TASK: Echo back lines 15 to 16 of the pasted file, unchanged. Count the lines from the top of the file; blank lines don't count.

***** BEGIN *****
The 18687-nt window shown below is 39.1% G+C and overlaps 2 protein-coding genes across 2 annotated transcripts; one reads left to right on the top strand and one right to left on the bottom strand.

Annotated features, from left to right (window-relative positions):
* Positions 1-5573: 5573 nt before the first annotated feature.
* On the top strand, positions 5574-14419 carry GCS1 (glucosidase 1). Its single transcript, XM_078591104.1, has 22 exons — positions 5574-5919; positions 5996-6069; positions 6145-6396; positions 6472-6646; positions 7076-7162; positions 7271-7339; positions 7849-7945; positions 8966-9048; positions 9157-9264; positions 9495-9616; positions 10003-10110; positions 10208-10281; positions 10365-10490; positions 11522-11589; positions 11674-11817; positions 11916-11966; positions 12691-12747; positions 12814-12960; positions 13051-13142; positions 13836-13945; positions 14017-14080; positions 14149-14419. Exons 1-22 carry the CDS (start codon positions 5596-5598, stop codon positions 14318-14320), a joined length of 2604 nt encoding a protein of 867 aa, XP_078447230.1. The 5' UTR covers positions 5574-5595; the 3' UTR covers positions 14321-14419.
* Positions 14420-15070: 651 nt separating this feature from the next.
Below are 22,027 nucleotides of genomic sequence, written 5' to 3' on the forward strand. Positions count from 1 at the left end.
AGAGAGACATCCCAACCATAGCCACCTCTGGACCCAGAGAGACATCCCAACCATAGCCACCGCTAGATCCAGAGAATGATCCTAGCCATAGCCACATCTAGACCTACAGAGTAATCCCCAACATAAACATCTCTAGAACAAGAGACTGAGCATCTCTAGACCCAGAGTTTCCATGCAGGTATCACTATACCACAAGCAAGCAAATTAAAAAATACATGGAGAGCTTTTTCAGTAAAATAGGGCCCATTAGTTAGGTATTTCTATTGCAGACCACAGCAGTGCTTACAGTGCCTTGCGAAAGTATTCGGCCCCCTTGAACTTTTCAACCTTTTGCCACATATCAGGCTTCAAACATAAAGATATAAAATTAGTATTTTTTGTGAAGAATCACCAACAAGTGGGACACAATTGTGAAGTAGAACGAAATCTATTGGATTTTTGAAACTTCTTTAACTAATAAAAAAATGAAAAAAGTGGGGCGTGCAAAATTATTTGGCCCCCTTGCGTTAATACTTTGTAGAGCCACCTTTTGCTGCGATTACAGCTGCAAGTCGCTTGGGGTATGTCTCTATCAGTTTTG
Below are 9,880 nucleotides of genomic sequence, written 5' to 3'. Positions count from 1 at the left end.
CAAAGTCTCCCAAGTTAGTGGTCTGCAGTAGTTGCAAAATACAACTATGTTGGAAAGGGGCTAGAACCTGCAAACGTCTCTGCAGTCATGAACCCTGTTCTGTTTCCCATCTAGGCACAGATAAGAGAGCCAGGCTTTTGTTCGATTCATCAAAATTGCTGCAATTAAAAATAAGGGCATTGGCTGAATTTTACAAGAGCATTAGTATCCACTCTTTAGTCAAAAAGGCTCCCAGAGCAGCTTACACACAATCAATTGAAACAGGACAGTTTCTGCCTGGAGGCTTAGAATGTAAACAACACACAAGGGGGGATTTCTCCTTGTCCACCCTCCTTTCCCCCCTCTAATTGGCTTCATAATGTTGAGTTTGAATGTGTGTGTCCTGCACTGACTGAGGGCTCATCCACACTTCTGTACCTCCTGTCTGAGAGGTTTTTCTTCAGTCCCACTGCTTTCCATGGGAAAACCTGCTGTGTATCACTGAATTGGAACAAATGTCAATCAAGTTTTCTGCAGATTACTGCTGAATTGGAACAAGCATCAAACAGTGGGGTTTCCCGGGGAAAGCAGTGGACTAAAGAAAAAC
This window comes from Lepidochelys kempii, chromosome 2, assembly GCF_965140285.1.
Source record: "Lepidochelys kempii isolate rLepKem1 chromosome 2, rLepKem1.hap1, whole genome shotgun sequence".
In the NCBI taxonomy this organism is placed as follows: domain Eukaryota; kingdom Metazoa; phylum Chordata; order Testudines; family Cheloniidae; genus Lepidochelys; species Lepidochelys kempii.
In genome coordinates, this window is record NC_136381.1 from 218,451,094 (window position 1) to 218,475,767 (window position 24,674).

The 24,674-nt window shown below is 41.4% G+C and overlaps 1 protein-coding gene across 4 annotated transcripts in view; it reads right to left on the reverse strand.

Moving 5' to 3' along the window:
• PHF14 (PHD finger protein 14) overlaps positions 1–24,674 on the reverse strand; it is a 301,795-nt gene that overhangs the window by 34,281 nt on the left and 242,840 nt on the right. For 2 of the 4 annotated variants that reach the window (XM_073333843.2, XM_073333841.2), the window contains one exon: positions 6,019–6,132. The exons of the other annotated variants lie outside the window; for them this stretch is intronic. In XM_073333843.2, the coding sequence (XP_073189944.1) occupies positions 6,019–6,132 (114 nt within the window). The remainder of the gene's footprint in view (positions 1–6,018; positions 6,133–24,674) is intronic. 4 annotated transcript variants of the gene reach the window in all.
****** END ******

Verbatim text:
Moving 5' to 3' along the window:
• PHF14 (PHD finger protein 14) overlaps positions 1–24,674 on the reverse strand; it is a 301,795-nt gene that overhangs the window by 34,281 nt on the left and 242,840 nt on the right. For 2 of the 4 annotated variants that reach the window (XM_073333843.2, XM_073333841.2), the window contains one exon: positions 6,019–6,132. The exons of the other annotated variants lie outside the window; for them this stretch is intronic. In XM_073333843.2, the coding sequence (XP_073189944.1) occupies positions 6,019–6,132 (114 nt within the window). The remainder of the gene's footprint in view (positions 1–6,018; positions 6,133–24,674) is intronic. 4 annotated transcript variants of the gene reach the window in all.